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Hallyu—the Korean Wave:
The Past, Present and Future

• Lecture Outline
• 1. Hallyu: An Introduction
• 2. Factors for the Popularity of Hallyu
• 3. Perspectives on Hallyu
a. nationalist perspective
b. neoliberal perspective
c. postcolonialist perspective
• 4. A New Korean Wave

I. HALLYU: AN INTRODUCTION
• Hallyu, also known as the Korean Wave,
refers to the spread and surge of South
Korean popular culture, particularly its
dramas and music, around the world.
• The term was first coined in 1999 in
China by Beijing journalists who were
surprised by the rapidly growing
popularity of Korean popular culture in
China.

• The origin of hallyu can be traced back
to the late 1990s when Korean dramas
began to penetrate the Asian television
market as the popularity of Hong Kong
and Japanese popular culture began to
wane.
• Korean television dramas such as
Autumn Fairy Tale, Winter Sonata, and
Daejanggeum (Jewel in the Palace)
became phenomenally popular in the
Asian countries.

• The Korean Wave began with television
dramas, but it now extends beyond TV to
movies, popular music, comic books,
fashion, video games, food, and language.
• Example: A Korean pop icon "Rain" (비)
named in the "100 Most Influential People
Who Shape Our World."
• While popular throughout the Asian
continent, hallyu has had the greatest
impact in East Asia, namely Japan, Taiwan,
and China, and is now spreading to India,
the Middle East, Central Asia, Iran, Israel,
Turkey, Russia and even Latin America.

• Of all the forms of Korean popular culture,
it is Korean popular music, simply referred
to as K-pop (an abbreviation of Korean
pop), which has in recent years become the
most important part of the Korean wave
and is very popular among teenagers in
many parts of the world, especially in Asia.
• K-pop, consisting of diverse musical genre,
ranging from pop, dance, and electropop to
hip hop, R & B and electronic music, has
grown into a popular subculture among
teenagers and young adults around the
world, resulting in widespread interest in
the fashion and style of Korean idol groups
and singers.

• It largely began with the founding of the country’s
largest entertainment company or talent agency, S.M.
Entertainment, in 1995, which produced the first Kpop boy bands and girl groups. • By the late 1990s, other entertainment companies,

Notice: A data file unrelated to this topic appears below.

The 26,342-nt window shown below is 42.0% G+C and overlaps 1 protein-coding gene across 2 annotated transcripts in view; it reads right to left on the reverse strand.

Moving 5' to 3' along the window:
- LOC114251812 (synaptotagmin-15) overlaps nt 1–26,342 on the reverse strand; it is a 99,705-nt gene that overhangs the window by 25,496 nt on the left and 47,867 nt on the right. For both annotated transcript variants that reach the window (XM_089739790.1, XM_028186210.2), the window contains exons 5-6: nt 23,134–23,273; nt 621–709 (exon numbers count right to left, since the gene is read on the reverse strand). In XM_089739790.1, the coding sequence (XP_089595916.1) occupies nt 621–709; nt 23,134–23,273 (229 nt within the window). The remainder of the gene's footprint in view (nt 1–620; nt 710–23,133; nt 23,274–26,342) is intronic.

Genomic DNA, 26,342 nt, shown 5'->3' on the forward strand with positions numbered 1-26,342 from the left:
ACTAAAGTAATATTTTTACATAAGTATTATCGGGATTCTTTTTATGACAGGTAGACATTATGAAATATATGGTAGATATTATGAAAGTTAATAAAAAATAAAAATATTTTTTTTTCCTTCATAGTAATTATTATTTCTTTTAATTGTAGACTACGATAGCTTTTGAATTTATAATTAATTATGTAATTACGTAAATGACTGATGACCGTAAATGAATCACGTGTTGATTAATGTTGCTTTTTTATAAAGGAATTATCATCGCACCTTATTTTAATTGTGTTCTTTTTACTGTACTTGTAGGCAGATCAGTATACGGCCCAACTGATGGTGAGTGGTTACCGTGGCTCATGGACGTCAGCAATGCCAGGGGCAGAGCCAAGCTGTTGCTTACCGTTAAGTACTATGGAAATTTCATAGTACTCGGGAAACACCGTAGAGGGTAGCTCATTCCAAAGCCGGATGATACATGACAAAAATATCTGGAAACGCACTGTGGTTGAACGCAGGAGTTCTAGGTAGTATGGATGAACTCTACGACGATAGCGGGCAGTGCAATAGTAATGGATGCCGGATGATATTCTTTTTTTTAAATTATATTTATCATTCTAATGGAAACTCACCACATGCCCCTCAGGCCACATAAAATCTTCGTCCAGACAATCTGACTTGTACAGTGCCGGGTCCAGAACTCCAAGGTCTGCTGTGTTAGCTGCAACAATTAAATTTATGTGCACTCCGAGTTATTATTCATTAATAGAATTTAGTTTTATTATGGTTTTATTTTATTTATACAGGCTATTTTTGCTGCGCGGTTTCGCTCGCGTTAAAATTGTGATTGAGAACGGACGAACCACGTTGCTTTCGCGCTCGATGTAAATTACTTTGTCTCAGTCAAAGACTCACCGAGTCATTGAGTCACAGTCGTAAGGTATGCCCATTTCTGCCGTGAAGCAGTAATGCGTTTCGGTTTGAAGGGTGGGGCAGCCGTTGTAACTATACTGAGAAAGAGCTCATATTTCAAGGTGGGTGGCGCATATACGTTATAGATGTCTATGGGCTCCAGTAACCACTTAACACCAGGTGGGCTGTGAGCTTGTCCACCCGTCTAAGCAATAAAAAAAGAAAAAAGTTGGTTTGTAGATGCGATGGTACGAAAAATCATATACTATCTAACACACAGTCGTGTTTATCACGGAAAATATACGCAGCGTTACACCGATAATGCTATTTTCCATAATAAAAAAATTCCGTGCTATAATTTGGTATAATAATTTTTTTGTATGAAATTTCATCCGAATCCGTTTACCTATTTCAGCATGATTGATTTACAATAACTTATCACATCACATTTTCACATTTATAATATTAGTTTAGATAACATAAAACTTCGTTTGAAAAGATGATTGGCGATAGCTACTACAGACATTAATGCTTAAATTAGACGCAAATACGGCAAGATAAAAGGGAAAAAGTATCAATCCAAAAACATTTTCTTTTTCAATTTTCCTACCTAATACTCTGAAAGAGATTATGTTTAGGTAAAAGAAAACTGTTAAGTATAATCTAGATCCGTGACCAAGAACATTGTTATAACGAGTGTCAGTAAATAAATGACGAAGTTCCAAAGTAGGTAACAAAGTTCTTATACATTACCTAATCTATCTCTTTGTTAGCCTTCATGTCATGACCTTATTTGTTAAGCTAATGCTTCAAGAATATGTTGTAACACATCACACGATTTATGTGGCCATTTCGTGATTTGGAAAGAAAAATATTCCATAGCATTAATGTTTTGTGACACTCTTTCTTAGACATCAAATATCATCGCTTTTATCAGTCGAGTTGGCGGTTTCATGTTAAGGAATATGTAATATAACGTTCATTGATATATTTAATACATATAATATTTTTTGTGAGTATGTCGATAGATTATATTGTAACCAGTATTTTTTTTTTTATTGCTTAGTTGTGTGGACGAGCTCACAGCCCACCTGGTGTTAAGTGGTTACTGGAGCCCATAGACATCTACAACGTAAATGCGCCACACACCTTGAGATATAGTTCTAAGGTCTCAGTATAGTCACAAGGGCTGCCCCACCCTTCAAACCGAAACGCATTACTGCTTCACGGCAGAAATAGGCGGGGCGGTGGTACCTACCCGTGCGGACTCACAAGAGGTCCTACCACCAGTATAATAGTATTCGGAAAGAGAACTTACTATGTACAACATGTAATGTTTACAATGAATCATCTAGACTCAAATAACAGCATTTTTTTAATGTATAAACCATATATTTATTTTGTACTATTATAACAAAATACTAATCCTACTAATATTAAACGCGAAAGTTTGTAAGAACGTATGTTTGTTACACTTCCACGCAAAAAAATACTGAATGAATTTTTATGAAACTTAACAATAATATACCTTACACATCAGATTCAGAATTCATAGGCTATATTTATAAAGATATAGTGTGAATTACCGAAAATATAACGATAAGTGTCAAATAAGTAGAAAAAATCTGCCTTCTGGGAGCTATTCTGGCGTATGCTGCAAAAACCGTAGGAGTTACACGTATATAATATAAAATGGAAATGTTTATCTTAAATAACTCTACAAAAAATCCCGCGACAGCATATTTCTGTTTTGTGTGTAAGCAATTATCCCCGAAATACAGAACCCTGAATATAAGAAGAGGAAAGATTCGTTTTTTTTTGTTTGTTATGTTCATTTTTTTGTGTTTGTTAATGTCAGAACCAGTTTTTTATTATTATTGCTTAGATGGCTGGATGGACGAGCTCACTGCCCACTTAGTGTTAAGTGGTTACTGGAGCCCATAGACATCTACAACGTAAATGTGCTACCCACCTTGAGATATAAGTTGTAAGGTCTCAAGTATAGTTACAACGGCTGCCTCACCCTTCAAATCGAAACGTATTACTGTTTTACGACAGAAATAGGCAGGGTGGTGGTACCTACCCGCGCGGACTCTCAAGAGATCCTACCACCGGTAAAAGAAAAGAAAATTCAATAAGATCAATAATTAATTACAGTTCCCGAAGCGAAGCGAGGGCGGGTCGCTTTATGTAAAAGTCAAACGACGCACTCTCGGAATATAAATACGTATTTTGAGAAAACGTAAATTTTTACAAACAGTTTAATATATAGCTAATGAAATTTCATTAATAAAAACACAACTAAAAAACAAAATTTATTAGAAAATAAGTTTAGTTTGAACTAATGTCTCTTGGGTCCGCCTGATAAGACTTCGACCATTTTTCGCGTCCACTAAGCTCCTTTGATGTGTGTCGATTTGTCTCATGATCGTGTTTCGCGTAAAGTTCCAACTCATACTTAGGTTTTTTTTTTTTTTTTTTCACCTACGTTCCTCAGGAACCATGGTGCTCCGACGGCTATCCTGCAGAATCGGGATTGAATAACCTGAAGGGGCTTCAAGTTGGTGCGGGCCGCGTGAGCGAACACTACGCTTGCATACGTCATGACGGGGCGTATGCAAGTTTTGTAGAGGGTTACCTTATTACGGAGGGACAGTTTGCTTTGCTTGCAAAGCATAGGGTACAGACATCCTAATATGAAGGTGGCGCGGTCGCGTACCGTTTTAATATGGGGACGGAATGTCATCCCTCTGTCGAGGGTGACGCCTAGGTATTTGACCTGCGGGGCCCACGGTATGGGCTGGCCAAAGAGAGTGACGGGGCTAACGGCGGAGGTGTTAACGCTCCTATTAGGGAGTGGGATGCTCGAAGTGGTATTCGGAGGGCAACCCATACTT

such as YG Entertainment, DSP Entertainment, and
JYP Entertainment, were founded and they began to
churn out new idol groups.
• Groups such as H.O.T., G.o.d., and Fin.K.L were
enormously successful in the 1990s.
• In recent years, many of K-pop’s biggest idol groups
and solo acts, including BoA, TVXQ, Girls’ Generation,
BIGBANG, and Rain, have begun to target the
Japanese market, some of whom topped the
Japanese Oricon chart and sold out shows at arenas
and stadiums.

• By 2011, K-pop has become a mainstream genre
in many Asian countries, including Japan, Taiwan,
Mongolia, the Philippines, Thailand, Singapore,
and Vietnam.
• Although K-pop is yet to break into the western
musical markets, it is steadily gaining enthusiastic
followers.
• In a push to further globalize the genre, K-pop
artists are increasingly working with talent outside
of Korea.
• In the United States, Korean artists are
collaborating with well-known producers, including
Kanye West, Rodney Jerkins, and Ludacris.
• In 2011, Billboard, one of music industry’s most
acclaimed music charts, implemented the K-Pop
Hot 100 Chart, showing the growing influence and
popularity of K-Pop within the Americas and
Europe.

• In the formative years of the Korean Wave, many
skeptics predicted that hallyu would not last
long.
• Recent indicators, however, suggest otherwise.
• Exports of Korean culture, including films,
dramas, and revenues from K-pop acts, are
expected to rise to $3.8 billion in 2011, which is
a 14% jump from the previous year.
• Korean male stars are now...
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